The Twins’ two most expensive free-agent acquisitions last winter cost a combined $99 million, though it’s a rather lopsided split. In their first game in their new home park, those investments, both big and small, began paying dividends.

Homer Bailey, the $7 million righthander, gave up two runs over five innings in his Minnesota debut, and Josh Donaldson, who will collect the other $92 million (at least), drove in two runs with a sacrifice fly and an opposite-field home run as the Twins won their Target Field opener for the fourth consecutive season, 6-3 over the St. Louis Cardinals on Tuesday.

“Yeah, that’s probably the first of many,” manager Rocco Baldelli said of Donaldson, the 2015 AL MVP who started the season with only one hit in 10 at-bats — albeit with four walks — in Chicago. “He always has a lot of energy, so you can never really tell if it’s extra energy or just normal. But I’ll tell you, he’s had really good at-bats throughout.”



No. 3 hitter Jorge Polanco also provided his first home run of the season, crushing a Carlos Martinez pitch onto the vacant right-field plaza to cap a five-run second inning, and the Twins improved to 3-1 in this long-delayed 2020 season.

The Twins battered Martinez, who is returning to the St. Louis rotation after serving as closer last year, with six hits in the first two innings, and Donaldson ended Martinez’s night two innings later by lifting a middle-­of-the-plate fastball onto the overhang in right field.

“Using the whole field at it, too. That right field porch can definitely be your friend if you stay on the ball and drive it that way, and that’s what we get to see,” Baldelli said. “It’s nice.”

It was the 11th Target Field homer in Donaldson’s career, but the first that produced cheers by the home crowd.

Wait, no it didn’t. Target Field was eerily empty, as it figures to be throughout this nine-week season. It probably made sense that the most memorable noise of the night was a moment of silence. The game was halted in the fifth inning at 8:46 p.m., to memorialize George Floyd and the 8 minutes, 46 seconds that ended his life.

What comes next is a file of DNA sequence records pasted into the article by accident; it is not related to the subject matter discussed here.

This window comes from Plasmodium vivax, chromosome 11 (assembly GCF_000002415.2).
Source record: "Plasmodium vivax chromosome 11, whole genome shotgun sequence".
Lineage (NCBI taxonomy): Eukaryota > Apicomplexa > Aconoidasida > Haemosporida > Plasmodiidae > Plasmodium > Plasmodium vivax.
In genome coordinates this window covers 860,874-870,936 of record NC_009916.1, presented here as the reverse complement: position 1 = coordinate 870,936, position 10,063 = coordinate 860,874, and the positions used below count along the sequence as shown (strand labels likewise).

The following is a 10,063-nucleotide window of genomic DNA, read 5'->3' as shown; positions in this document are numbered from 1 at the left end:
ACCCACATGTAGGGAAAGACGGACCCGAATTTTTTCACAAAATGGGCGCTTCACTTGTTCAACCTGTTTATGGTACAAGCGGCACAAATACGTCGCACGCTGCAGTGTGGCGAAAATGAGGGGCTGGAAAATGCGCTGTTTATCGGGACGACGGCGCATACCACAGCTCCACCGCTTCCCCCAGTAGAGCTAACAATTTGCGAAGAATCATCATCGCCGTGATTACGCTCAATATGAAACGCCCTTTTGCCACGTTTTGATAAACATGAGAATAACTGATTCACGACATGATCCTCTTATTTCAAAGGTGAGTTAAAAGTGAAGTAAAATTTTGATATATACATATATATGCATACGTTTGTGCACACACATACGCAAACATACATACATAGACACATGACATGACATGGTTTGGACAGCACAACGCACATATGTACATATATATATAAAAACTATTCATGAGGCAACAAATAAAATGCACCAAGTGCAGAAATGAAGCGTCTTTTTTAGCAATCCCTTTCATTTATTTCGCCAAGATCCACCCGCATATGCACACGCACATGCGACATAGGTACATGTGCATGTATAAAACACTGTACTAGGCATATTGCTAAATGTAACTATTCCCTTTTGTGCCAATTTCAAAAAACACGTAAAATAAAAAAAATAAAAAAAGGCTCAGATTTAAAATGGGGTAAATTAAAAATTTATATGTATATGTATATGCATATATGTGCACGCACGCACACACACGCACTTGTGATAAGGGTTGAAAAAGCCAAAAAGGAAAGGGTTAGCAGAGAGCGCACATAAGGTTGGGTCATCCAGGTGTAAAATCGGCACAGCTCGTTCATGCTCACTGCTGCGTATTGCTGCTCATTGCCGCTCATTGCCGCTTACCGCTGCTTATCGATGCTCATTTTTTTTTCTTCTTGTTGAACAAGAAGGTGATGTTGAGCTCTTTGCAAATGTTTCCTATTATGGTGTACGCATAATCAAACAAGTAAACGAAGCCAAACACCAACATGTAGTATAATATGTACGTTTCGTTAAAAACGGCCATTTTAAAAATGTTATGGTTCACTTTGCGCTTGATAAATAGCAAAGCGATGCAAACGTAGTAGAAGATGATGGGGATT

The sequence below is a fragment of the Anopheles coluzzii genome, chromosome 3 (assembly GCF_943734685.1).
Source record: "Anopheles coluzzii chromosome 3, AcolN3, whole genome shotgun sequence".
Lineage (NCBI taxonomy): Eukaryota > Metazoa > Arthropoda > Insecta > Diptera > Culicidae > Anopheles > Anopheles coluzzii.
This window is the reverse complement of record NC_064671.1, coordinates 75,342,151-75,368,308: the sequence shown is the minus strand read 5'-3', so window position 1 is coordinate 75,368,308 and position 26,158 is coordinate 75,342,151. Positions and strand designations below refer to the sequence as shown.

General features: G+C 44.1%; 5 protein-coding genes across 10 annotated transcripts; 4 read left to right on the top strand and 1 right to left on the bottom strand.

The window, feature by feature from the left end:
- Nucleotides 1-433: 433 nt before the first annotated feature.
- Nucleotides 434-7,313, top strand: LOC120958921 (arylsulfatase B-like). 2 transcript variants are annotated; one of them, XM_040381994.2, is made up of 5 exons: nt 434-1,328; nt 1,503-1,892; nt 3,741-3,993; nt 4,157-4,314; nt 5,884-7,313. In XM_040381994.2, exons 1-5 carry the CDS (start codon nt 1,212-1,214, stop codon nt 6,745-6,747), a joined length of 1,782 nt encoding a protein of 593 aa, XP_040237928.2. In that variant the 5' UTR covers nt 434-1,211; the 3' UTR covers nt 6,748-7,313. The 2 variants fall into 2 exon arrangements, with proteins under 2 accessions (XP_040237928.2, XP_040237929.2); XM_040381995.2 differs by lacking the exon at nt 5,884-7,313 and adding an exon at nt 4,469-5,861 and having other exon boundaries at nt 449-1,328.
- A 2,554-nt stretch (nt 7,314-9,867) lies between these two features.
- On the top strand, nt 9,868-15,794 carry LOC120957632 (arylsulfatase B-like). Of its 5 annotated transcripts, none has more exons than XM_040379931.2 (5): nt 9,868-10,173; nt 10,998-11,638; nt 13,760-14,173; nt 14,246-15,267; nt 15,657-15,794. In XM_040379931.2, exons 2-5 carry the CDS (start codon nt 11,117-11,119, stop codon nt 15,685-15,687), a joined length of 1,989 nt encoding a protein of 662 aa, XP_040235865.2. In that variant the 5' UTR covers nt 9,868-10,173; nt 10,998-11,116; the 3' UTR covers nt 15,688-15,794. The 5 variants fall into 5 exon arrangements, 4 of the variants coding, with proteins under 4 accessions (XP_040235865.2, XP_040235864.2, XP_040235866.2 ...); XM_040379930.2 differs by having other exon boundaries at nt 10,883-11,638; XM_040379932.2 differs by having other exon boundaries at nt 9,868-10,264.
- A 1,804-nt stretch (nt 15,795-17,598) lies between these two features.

“I felt like it was different,” Donaldson said. “I think it was needed.”

The Twins’ 60th home opener in Minnesota began with plenty of ceremonies, remembrances and demonstrations, including Baldelli, six players and a coach kneeling during the national anthem, all of it for a television audience instead of a live one. Then the game began and quickly settled into the pattern of the Twins’ season-opening series with the White Sox: Big inning early, and little chance of change in the outcome as the game wore on.

With no fans, none of the usual trappings of Opening Day — bunting draped over the upper decks, teams lined up for introductions, even an Air National Guard flyover — were needed, but the Twins gamely staged them anyway. During the game, however, each pivotal moment was greeted only by fake and faint cheers.

There is a home-run siren in the ballpark to fill some of the silence this year, but that addition was lost on Donaldson.

“I honestly don’t remember hearing it,” he said. “I was pretty excited running around the bases, but I’ll listen for it next time.”

There was no siren for St. Louis’ two homers, just a stunned oh-no stillness. In the case of Tyler O’Neill’s fifth-inning blast off Bailey, his only real mistake of the night, it was in awe of the 438-foot trajectory into the seats above the bullpens.

In the case of Byron Buxton’s not-quite-a-catch of a Tommy Edman’s eighth- inning homer off Trevor May, it was a hold-your-breath moment as he lay in the dirt at the base of the wall. Buxton was unhurt, but angry that he mishandled the catchable fly ball.

“He’s going to want to make the play every time. Not almost every time. Every time,” Baldelli said. “He expects to make every play. … Like, that’s who he is. He may be the best outfielder in the world.”